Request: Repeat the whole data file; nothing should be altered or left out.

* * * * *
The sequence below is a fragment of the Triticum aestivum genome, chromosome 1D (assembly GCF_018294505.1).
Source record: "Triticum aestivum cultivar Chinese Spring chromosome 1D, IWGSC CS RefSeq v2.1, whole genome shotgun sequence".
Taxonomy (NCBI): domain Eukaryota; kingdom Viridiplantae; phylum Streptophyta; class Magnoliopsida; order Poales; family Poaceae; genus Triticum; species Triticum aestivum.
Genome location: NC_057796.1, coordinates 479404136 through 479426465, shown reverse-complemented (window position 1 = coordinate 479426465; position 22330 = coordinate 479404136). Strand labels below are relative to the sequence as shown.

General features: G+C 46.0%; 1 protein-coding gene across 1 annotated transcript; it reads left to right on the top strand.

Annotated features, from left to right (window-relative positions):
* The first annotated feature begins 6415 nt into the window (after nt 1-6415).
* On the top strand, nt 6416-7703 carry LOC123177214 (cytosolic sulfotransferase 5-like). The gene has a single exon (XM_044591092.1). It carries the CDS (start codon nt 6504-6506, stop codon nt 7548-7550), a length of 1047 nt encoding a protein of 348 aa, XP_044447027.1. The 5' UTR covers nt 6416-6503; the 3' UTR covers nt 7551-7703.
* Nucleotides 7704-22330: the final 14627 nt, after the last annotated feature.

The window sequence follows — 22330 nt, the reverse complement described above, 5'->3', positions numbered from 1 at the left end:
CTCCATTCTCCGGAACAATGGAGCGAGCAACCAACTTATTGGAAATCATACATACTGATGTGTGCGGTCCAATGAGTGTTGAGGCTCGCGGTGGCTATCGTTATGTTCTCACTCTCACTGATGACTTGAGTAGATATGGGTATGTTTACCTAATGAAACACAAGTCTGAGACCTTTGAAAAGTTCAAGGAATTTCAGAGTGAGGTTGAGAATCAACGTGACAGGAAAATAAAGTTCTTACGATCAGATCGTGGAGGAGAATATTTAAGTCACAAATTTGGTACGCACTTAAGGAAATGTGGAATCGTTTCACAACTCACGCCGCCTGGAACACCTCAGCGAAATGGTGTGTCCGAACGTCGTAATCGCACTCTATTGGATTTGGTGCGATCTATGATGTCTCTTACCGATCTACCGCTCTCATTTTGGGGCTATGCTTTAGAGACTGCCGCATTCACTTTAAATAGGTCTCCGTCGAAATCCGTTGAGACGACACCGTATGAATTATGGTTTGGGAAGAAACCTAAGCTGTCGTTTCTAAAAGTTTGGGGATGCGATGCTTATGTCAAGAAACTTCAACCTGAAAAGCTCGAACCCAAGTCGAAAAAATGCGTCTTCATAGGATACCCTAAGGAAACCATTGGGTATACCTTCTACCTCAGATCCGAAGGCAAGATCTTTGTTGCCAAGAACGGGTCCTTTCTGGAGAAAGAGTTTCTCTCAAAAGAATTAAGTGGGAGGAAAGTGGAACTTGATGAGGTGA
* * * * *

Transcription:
The sequence below is a fragment of the Triticum aestivum genome, chromosome 1D (assembly GCF_018294505.1).
Source record: "Triticum aestivum cultivar Chinese Spring chromosome 1D, IWGSC CS RefSeq v2.1, whole genome shotgun sequence".
Taxonomy (NCBI): domain Eukaryota; kingdom Viridiplantae; phylum Streptophyta; class Magnoliopsida; order Poales; family Poaceae; genus Triticum; species Triticum aestivum.
Genome location: NC_057796.1, coordinates 479404136 through 479426465, shown reverse-complemented (window position 1 = coordinate 479426465; position 22330 = coordinate 479404136). Strand labels below are relative to the sequence as shown.

General features: G+C 46.0%; 1 protein-coding gene across 1 annotated transcript; it reads left to right on the top strand.

Annotated features, from left to right (window-relative positions):
* The first annotated feature begins 6415 nt into the window (after nt 1-6415).
* On the top strand, nt 6416-7703 carry LOC123177214 (cytosolic sulfotransferase 5-like). The gene has a single exon (XM_044591092.1). It carries the CDS (start codon nt 6504-6506, stop codon nt 7548-7550), a length of 1047 nt encoding a protein of 348 aa, XP_044447027.1. The 5' UTR covers nt 6416-6503; the 3' UTR covers nt 7551-7703.
* Nucleotides 7704-22330: the final 14627 nt, after the last annotated feature.

The window sequence follows — 22330 nt, the reverse complement described above, 5'->3', positions numbered from 1 at the left end:
CTCCATTCTCCGGAACAATGGAGCGAGCAACCAACTTATTGGAAATCATACATACTGATGTGTGCGGTCCAATGAGTGTTGAGGCTCGCGGTGGCTATCGTTATGTTCTCACTCTCACTGATGACTTGAGTAGATATGGGTATGTTTACCTAATGAAACACAAGTCTGAGACCTTTGAAAAGTTCAAGGAATTTCAGAGTGAGGTTGAGAATCAACGTGACAGGAAAATAAAGTTCTTACGATCAGATCGTGGAGGAGAATATTTAAGTCACAAATTTGGTACGCACTTAAGGAAATGTGGAATCGTTTCACAACTCACGCCGCCTGGAACACCTCAGCGAAATGGTGTGTCCGAACGTCGTAATCGCACTCTATTGGATTTGGTGCGATCTATGATGTCTCTTACCGATCTACCGCTCTCATTTTGGGGCTATGCTTTAGAGACTGCCGCATTCACTTTAAATAGGTCTCCGTCGAAATCCGTTGAGACGACACCGTATGAATTATGGTTTGGGAAGAAACCTAAGCTGTCGTTTCTAAAAGTTTGGGGATGCGATGCTTATGTCAAGAAACTTCAACCTGAAAAGCTCGAACCCAAGTCGAAAAAATGCGTCTTCATAGGATACCCTAAGGAAACCATTGGGTATACCTTCTACCTCAGATCCGAAGGCAAGATCTTTGTTGCCAAGAACGGGTCCTTTCTGGAGAAAGAGTTTCTCTCAAAAGAATTAAGTGGGAGGAAAGTGGAACTTGATGAGGTGA